10 Oregon Trucking Associations, Inc. Oregon Truck Dispatch recommendations from the Household Goods Consumer Protection Working Group (The Working Group) contained in the Recommendations to the U.S. Department of Transportation to Improve Household Goods Consumer Education, Simplify and Reduce Paperwork, and Condense FMCSA Publication ESA 03005 (Recommendations Report). FMCSA incorporates certain recommendations from the Working Group’s Recommendations Report into the regulations at 49 CFR part 375, and makes additional minor changes to the regulations in 49 CFR parts 371 and 375. These changes will streamline documentation requirements, and increase efficiency for the transportation of household goods by interstate household goods motor carriers, improve consumer education, provide protection for individual shippers, and combat fraud. The Working Group was established and provided recommendations pursuant to section 5503 of the Fixing America’s Surface Transportation Act (FAST Act), Public Law 114-94, 129 Stat. 1312, 1551 (Dec. 4, 2015).4 OK, So is Your Head Spinning Yet? Change is the constant in life, and sometimes it occurs fast enough to make one feel as if they are drinking from a firehose. Add DEQ and OSHA changes, and the speed and volume of all of this change is mind boggling. We know for certain that change is inevitable. However, progress is not! How is an individual motor carrier supposed to keep up on all of this flurry of change? Everyone in America knows that “ignorance of the law is no excuse.” It is drummed into students from their first civics class in elementary school, so much so that it is a part of our cultural heritage. This is perhaps an elegant argument for voluntary participation in the Oregon Trucking Association. Why go it alone? Unless any given motor carrier has a staff up to the task to stay constantly informed of the myriad ongoing regulatory changes constantly transpiring, it simply makes sense to take advantage of the OTA summations of what is transpiring. OTA provides Carrier Education classes to help motor carriers get their new employees quickly up to speed and also offers a catalog of training opportunities designed to keep mid-career and seasoned motor carrier employees up to date on a variety of subjects. Change is a constant. Staying abreast of change can be a challenge. But imbedded within the challenges presented by ongoing regulatory change is also an opportunity. Ralph Waldo Emerson once wrote, “No great man ever complains of want of opportunity.” And in this instance, I’d observe that no one can fairly say that the motor carrier industry does not have before it an excellent opportunity to impact the changes which come its way in the regulatory arena. These opportunities have to be seized when they present themselves. How are you supposed to know about currently transpiring or soon to commence FMCSA rulemakings? Point your web browser to this URL: https://www.fmcsa.dot.gov/ regulations/federal-register-documents. Here you will find a page titled Notices and Rulemaking Documents. The FMCSA rules and notices listed here are linked to the Federal Register website. The Federal Register is the Federal Government’s official daily publication of rules, proposed rules, and notices of federal agencies, and provides a forum for public participation in the democratic process. You may filter between Rules and Notices using the Document Type dropdown. The Topic dropdown will provide you with rules associated with that topic while the Subject dropdown will provide you Notices and Rules that mention that subject. The Federal Register provides rules and notices dating back to 1995. This also provides a second eloquent reason to become a member of the Oregon Trucking Association. This reason is summed up in a single word: Advocacy. OTA participates in the policy making arena on the local, statewide, and national levels. Your membership and participation amplifies the voice of OTA and increases its influence among policy makers. The power of OTA membership is another opportunity set forth before you. The value of our association resides in the collective strength of our individual members. Change, challenge, and opportunity. References 1. https://www.fleetowner.com/news/ article/21668866/regulatory-change-poses-biggestchallenge-for-carriers. 2. https://www.jjkellerlibrary.com/news-article/ changes-are-coming-in-2022-maybe. 3. https://www.jjkellerlibrary.com/news-article/nomore-certification-of-violation-or-annual-confessionof-sins. 4. https://www.federalregister.gov/ documents/2022/04/26/2022-08808/ implementation-of-household-goods-working-grouprecommendations. Regulatory Compliance, cont.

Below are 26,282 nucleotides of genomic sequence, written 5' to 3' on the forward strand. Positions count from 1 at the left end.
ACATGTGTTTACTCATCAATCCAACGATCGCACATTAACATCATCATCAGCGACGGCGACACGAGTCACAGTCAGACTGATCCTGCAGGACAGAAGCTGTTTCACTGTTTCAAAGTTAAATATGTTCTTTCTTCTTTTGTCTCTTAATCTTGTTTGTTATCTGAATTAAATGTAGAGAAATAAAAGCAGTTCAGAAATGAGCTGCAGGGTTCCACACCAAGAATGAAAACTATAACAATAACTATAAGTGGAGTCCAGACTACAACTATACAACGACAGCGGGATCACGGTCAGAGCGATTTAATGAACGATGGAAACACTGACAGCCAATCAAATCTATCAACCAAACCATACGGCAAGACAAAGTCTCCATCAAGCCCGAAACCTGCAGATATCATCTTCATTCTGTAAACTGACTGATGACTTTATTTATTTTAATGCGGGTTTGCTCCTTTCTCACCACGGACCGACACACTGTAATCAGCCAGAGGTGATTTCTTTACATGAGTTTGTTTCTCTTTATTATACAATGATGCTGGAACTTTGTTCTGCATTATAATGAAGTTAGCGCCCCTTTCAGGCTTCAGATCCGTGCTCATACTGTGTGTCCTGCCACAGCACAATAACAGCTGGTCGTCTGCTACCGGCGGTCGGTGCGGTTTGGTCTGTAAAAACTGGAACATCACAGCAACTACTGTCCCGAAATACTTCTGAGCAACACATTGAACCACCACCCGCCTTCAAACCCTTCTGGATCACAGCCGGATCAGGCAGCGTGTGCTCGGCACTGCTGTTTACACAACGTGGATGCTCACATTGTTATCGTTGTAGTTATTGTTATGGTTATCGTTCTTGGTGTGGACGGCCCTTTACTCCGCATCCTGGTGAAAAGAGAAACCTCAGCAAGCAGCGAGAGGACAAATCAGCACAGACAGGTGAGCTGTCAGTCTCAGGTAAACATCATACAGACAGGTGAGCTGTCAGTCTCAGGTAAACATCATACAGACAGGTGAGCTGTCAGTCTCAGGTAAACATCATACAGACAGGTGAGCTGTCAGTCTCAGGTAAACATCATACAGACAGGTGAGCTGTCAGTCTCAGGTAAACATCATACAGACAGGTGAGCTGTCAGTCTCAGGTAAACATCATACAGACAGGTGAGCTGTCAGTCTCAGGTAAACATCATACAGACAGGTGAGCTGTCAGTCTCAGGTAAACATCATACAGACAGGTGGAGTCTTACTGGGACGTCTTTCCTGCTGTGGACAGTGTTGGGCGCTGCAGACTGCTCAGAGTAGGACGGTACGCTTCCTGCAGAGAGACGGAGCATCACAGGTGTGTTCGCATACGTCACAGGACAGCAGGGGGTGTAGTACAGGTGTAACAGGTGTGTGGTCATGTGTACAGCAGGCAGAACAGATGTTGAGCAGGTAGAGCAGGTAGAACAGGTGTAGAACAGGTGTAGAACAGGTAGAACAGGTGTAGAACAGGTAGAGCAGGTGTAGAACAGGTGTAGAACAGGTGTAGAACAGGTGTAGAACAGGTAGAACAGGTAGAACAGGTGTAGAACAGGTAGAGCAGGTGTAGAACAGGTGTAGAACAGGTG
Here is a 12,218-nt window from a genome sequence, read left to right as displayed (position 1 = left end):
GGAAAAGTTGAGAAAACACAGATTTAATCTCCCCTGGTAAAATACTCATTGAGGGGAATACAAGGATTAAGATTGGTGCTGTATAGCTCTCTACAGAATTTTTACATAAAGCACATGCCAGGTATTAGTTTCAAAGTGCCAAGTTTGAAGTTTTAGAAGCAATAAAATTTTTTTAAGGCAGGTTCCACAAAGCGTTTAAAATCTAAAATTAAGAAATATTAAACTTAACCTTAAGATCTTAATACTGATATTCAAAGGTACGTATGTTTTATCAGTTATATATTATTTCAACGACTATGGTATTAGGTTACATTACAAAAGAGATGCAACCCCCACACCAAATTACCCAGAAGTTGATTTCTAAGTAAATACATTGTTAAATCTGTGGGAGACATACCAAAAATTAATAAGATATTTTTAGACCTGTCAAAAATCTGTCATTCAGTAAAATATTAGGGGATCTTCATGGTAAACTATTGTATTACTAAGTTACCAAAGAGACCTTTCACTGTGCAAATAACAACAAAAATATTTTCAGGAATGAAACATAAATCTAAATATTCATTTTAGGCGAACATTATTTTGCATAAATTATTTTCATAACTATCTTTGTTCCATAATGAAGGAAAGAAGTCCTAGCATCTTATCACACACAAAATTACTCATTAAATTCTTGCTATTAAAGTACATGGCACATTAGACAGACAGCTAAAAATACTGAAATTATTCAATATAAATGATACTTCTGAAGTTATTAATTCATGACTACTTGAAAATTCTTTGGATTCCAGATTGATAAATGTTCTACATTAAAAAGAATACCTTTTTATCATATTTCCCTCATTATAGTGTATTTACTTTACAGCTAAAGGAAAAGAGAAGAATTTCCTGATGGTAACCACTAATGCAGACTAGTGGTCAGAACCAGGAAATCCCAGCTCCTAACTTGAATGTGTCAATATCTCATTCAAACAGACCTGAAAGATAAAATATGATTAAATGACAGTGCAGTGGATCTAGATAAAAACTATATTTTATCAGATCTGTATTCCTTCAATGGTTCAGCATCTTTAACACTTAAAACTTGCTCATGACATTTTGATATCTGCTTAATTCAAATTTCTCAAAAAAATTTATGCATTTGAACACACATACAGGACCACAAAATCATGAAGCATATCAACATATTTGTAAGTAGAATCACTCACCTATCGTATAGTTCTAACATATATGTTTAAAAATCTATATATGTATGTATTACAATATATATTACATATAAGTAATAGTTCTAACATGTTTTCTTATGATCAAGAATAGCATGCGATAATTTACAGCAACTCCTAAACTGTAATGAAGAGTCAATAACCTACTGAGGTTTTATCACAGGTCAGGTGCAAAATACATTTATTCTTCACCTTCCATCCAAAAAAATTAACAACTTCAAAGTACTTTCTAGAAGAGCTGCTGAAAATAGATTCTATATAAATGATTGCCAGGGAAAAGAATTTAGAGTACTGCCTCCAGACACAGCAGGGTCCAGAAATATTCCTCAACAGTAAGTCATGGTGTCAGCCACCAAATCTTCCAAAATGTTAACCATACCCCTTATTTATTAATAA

11 www.ortrucking.org Issue 3 | 2022